Editor's note: Albert Madansky is vice president of the Analytical Group Inc., a Scottsdale, Ariz., research firm, and H.G.B. Alexander Professor Emeritus of Business Administration Booth School of Business, University of Chicago. He can be reached at albert.madansky@chicagobooth.edu.

The choice of products to be marketed from among a larger set of possible products is one that marketers face regularly. To help select those products to be marketed, two computations algorithms have been set forth, TURF (total unduplicated reach and frequency; see, for example, Cohen, 1993) and Shapley value (see, for example, Conklin and Lipovetsky, 1999, 2005). This article compares the two algorithms and suggests some shortcuts which are less computationally onerous and will produce roughly equivalent results.

TURF and Shapley value

Suppose we have n products and wish to select m of them such that the reach of the m products is maximum. There are t = n!/m!(n-m)! possible selections of m products out of n. What TURF does is look at all t combinations of m products and selects the one combination that maximizes the reach. To get a sense of the magnitude of t, we note that when n=17 and m=6 then t=12,376. But our firm has had requests for TURF analyses for situations as large as n=80, m=11, which meant searching for a maximum among 10,477,677,064,400 combinations.

The application of the Shapley value to this kind of data takes a different approach. It starts with the reach of the combination of all n products. It then proceeds to allocate that reach across each of the products in a manner that reflects the relative contribution of each product to the total reach. Advocates of the use of the Shapley value in selecting m out of n products would select the m products with the highest Shapley values.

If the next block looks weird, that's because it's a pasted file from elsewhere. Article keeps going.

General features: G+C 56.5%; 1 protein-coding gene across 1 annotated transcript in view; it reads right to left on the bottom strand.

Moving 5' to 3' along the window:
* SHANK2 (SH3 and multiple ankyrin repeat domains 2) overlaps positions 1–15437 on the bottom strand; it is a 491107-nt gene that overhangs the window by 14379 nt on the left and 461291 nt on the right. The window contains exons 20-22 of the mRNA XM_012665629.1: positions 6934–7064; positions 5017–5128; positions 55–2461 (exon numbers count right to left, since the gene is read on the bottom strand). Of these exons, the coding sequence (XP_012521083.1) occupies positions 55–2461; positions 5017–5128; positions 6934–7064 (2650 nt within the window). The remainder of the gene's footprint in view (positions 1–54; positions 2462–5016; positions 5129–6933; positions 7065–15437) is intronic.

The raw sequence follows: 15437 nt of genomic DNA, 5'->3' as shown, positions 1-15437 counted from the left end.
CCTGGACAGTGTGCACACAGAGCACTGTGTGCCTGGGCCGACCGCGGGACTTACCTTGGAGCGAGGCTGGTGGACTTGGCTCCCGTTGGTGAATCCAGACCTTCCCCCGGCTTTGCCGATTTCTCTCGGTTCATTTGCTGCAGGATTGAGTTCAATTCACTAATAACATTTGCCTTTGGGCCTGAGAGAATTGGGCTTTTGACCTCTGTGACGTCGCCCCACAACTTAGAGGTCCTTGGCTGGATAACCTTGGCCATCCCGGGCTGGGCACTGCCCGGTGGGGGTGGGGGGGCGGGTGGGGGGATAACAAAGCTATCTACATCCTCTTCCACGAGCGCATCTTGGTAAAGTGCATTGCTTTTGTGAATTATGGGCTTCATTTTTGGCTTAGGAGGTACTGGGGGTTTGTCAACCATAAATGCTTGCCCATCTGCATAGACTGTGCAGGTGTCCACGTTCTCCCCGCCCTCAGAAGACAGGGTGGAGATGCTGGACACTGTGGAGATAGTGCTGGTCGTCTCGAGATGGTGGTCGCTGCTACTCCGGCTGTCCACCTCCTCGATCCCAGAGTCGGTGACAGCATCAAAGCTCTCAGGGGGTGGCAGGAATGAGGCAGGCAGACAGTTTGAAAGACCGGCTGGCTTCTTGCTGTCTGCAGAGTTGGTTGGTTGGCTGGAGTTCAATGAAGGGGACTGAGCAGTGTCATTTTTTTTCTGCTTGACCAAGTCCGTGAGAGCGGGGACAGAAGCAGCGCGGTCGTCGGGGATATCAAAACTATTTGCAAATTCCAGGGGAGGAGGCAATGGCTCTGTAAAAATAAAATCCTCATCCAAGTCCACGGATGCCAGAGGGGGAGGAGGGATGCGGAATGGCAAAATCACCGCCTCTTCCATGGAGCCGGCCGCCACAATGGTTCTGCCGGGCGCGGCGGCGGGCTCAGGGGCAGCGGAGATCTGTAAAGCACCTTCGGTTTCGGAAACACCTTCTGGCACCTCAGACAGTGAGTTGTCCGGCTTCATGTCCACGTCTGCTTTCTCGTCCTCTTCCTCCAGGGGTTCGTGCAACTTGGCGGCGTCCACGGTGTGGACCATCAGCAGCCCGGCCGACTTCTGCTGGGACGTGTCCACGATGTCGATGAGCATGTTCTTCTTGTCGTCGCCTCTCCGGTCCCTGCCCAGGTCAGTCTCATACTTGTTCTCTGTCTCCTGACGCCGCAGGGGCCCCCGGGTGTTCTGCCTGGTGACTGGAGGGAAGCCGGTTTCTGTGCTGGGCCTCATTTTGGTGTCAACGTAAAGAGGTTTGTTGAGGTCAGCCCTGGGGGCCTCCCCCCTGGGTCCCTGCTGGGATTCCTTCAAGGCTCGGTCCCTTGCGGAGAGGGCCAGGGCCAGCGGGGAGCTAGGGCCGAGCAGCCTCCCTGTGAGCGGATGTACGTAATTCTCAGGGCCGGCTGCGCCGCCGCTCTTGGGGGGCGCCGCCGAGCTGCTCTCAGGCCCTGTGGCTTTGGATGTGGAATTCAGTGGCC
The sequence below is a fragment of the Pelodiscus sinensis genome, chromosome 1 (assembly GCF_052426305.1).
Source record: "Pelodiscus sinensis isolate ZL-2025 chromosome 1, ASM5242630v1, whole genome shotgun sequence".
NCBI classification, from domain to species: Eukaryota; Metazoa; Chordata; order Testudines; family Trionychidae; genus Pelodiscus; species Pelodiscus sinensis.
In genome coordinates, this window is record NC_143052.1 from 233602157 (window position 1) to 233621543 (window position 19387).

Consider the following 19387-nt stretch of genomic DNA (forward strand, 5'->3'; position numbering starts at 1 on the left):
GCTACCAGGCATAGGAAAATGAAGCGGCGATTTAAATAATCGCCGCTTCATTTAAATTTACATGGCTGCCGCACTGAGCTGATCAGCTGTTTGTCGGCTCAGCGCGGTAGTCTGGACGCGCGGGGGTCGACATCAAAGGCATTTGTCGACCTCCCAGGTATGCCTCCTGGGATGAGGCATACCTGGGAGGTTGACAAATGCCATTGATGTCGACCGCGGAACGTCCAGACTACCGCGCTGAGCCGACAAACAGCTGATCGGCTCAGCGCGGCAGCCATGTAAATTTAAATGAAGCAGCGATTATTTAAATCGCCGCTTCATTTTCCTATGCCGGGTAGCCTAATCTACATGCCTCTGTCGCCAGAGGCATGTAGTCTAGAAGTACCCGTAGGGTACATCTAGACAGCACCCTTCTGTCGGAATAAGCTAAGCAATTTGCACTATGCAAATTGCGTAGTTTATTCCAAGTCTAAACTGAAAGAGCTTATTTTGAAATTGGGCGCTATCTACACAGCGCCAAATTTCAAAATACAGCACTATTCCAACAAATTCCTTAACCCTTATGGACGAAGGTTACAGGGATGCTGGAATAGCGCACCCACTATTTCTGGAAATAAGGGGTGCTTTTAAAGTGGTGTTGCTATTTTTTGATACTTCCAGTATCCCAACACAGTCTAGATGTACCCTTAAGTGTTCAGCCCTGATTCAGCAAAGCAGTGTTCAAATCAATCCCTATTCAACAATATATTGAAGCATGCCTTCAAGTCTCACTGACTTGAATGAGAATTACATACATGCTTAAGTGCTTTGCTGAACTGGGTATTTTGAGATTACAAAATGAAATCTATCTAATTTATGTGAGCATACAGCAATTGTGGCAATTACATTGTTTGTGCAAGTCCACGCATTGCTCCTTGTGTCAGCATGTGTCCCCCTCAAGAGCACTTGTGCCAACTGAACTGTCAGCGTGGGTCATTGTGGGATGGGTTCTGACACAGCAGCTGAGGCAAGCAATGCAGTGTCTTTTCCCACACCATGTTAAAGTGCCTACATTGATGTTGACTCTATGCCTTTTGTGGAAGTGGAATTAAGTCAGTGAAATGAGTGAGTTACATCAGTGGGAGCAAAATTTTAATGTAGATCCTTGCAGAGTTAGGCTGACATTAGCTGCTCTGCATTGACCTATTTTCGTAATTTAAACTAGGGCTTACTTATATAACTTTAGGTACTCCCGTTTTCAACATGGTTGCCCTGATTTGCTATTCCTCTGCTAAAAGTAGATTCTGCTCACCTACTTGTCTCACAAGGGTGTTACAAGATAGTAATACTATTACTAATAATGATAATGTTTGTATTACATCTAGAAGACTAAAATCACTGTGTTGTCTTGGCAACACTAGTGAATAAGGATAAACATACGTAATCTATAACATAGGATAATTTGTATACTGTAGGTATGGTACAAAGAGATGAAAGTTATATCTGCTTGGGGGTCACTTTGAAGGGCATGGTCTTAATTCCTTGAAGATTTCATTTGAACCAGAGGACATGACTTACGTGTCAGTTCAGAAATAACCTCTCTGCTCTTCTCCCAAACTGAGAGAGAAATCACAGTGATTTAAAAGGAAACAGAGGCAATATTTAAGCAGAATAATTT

In order to calculate the Shapley value one must look at the reaches of all combinations of products, from m=1 to m=n. This involves the computation of 2n reaches. When n=80, then, regardless of the number m of products to be selected, one would have to calculate the reaches of 1,208,925,819,614,630,000,000,000 combinations of products. And when n=17, one would have to calculate the reaches of all 131,072 combinations, as compared with the 12,376 combinations required for the use of TURF when m=6.